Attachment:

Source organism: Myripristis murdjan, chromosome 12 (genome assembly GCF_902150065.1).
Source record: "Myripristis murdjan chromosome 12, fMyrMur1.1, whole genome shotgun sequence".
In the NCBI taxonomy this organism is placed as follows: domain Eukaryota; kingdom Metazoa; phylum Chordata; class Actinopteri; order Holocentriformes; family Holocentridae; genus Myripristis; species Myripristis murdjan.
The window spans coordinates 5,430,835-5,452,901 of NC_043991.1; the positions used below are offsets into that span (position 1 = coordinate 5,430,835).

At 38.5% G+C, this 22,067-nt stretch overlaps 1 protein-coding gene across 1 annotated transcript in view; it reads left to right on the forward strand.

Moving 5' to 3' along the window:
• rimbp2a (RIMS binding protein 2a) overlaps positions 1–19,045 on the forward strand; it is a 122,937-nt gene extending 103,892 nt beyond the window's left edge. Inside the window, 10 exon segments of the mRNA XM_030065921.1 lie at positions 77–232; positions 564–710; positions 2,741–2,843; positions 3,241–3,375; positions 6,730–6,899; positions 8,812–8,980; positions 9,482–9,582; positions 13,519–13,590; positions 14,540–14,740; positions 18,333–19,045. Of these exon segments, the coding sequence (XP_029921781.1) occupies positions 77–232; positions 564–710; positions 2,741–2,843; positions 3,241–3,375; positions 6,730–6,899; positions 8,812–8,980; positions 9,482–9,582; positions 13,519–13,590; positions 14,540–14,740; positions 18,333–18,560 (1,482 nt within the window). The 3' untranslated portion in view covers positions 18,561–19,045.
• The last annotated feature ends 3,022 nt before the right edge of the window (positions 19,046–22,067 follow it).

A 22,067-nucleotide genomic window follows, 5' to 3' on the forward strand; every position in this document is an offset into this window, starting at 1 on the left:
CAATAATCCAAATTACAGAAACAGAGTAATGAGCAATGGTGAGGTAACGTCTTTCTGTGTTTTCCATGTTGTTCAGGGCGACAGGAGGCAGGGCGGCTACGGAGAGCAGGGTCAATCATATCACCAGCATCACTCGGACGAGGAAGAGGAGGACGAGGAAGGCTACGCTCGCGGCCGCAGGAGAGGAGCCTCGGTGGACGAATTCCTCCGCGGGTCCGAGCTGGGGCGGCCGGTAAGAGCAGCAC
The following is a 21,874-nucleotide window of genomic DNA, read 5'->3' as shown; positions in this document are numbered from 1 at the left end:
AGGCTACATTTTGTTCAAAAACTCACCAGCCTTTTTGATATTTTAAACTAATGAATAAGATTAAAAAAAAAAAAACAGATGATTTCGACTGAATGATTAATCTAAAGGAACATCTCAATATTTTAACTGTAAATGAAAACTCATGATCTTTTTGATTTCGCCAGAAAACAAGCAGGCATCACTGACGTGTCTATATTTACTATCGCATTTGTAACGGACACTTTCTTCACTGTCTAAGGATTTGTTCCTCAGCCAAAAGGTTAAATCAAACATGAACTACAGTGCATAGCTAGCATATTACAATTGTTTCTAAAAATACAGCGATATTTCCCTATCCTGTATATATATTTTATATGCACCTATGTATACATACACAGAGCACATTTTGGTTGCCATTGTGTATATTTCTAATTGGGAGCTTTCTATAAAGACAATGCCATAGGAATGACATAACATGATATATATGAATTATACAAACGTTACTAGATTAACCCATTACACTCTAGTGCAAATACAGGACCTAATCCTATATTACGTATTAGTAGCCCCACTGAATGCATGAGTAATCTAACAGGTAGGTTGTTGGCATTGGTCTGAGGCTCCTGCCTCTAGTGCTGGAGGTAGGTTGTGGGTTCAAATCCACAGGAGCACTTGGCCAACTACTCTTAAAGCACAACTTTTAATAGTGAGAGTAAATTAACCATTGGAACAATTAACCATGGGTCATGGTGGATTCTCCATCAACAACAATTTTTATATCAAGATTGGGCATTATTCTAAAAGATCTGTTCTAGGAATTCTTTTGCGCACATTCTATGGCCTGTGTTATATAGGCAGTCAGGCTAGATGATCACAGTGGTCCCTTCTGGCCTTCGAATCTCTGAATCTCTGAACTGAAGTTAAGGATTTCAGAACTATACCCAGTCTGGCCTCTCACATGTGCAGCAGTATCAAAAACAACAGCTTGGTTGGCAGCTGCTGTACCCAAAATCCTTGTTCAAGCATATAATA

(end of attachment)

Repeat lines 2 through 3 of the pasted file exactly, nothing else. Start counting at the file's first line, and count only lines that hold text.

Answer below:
Source record: "Myripristis murdjan chromosome 12, fMyrMur1.1, whole genome shotgun sequence".
In the NCBI taxonomy this organism is placed as follows: domain Eukaryota; kingdom Metazoa; phylum Chordata; class Actinopteri; order Holocentriformes; family Holocentridae; genus Myripristis; species Myripristis murdjan.